Tuesday, April 26, 2011

These are 10 Ways to Save the Movies?

EW, rampant list-makers that they are, have come up with yet another compilation, although this one is more interesting than their umpteenth take on the best summer songs of all time. (Just put "I Get Around" at number 1 and call it a day, OK?)

This list suggests Ten Ways to Save the Movies. There are some good ideas here - but some are more practical than others.

1. For every jumbo-size, CGI-filled, action-adventure extravaganza a studio greenlights, it should commit to one modestly budgeted drama or comedy. - A fine idea in principle, but I'm not sure it works in the real world. Or at least what passes for the real world in Hollywood. Look, folks, we can whine about the death of the American cinema all we want, but as long as we have Scorsese, Spielberg, Joel and Ethan Coen, David Fincher, Christopher Nolan, Darren Aronofksy, etc. the American Cinema is going to be just fine. What I WOULD suggest is spreading out the release dates of Oscar-quality films throughout the year, so that we get more than just one during the summer and none during the spring.

2. Don't Remake Good Movies, Remake Bad Ones. - Another fine idea. Just because it's a remake doesn't automatically make it bad. The Bogie version of The Maltese Falcon was the third attempt. But it would also be nice if a studios development department didn't consist mostly of old movies and tattered copies of TV Guide

3. Stop Killing Us with Your Popcorn - Oh, c'mon. Look, I'm all for healthy eating, but is this REALLY a reason people dislike the moviegoing experience"? No. In fact, studies have shown that when theaters try to switch to healthier popcorn, patrons say, "Puke. We want the unhealthy stuff!" I'd suggest adding one word to this idea: Stop Killing Us with Your Popcorn PRICES. This is why I never buy concessions at big theater chains.

4. Treat 3D Like Good Silverware: Only bring it out for truly special occasions. Hear frickin' hear! I want to see what Martin Scorese does with 3D in Hugo Cabret, but that's about it. And quite honestly, even though I trust Peter Jackson, I really don't care about seeing The Hobbit in 3D. The Hobbit on the big screen is lure enough for me.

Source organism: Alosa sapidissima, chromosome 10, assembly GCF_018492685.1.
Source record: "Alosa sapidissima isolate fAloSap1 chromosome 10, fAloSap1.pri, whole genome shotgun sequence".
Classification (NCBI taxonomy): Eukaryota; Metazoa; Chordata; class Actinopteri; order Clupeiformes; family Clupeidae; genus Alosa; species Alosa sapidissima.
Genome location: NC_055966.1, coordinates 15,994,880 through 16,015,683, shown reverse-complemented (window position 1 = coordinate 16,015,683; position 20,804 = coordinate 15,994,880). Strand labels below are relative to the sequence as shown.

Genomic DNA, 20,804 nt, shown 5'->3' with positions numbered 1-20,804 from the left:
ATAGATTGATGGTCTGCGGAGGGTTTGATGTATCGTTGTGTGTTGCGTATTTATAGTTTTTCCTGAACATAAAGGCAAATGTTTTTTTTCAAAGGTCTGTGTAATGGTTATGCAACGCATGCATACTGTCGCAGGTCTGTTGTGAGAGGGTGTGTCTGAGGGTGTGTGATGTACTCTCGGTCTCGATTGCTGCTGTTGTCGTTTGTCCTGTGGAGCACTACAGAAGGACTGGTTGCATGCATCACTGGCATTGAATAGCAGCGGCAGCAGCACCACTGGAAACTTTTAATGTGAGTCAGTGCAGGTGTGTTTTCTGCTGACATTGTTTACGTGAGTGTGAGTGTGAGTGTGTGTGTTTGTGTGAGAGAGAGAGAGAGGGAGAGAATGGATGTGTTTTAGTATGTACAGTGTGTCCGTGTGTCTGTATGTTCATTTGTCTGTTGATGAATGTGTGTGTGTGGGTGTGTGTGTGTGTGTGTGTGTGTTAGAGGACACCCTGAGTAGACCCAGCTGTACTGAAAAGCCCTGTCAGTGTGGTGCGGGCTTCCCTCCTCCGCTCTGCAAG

5. Embrace the On Demand Button: I'm of two minds about this. On the one hand, I am a fervent advocate for the theatrical experience. And I strongly believe that since people watch so many movies at home, that's a BIG reason why they think of the theater as their own personal living room when they DO go out. However, I think On Demand is a good solution for indie flicks without massive advertising budgets. Indeed, I saw All Good Things on demand (solid little film)  - but I did so mainly because no theater in Dayton played it.

6. Admit you're jealous of TV - and start hiring its best writers: I'm not enough of a TV creature to comment with thoughtfulness on this idea. However, I know one particular friend of mine will agree wholeheartedly with this idea, just for the quality of AMC TV shows alone.

7. Before a film gets a green light, someone involved with the project — the director, the star, the boom-mic operator — has to believe it will be a good movie: This suggestion is made in the spirit of avoiding movies like The A Team, etc. And I agree with that. But believe it or not, no one sets out to make a bad movie. I don't think even Uwe Boll does that. A wiser suggestion might be "Just because something was once a popular TV show, game or toy doesn't mean it will make a good movie." Do not rely on nostalgia alone as your attraction.

8. Can the commercials: I don't so much mind the 15 or so minutes of ads that show on the digital projector before the movie itself starts. Like it or not, I've come to accept it as part of the landscape. But for the love of god, don't hit us with MORE ads after the pre-reel is done! I heartily applaud the idea of more cartoon shorts, though.

9. No more than four screenwriters per script: Generally speaking, if you see more than four names on a movie, that means it's been rewritten, pre-marketed and focused grouped to death.

10. Create separate screenings for schmucks: If only. The whole problem with schmucks is they don't know they're schmucks. Or worse yet, they don't care if they're schmucks. Be more specific: Have screenings for cell phone users and for people with squawling children.

As many of EW's readers have pointed out, the staff forgot one BIG suggestion: BRING DOWN THE PRICES. If theater owners can't or won't charge less for tickets or concessions, at least offer the occasional discount, like the Bargain Tuesdays that used to be a regular feature in the area. Only one chain theater that I know of in Dayton still has cheap day, and I'm sure it's going to fade away since it's gone from all but one venue. Regal has never offered it at all. It would be nice if theaters in Dayton adopted the AMC Theatres practice of cheap showings for screenings before noon - when the schmucks are too lazy to get out of bed. I'm sure customers would appreciate all the more when gas prices go off the charts.

Any other bright idears?

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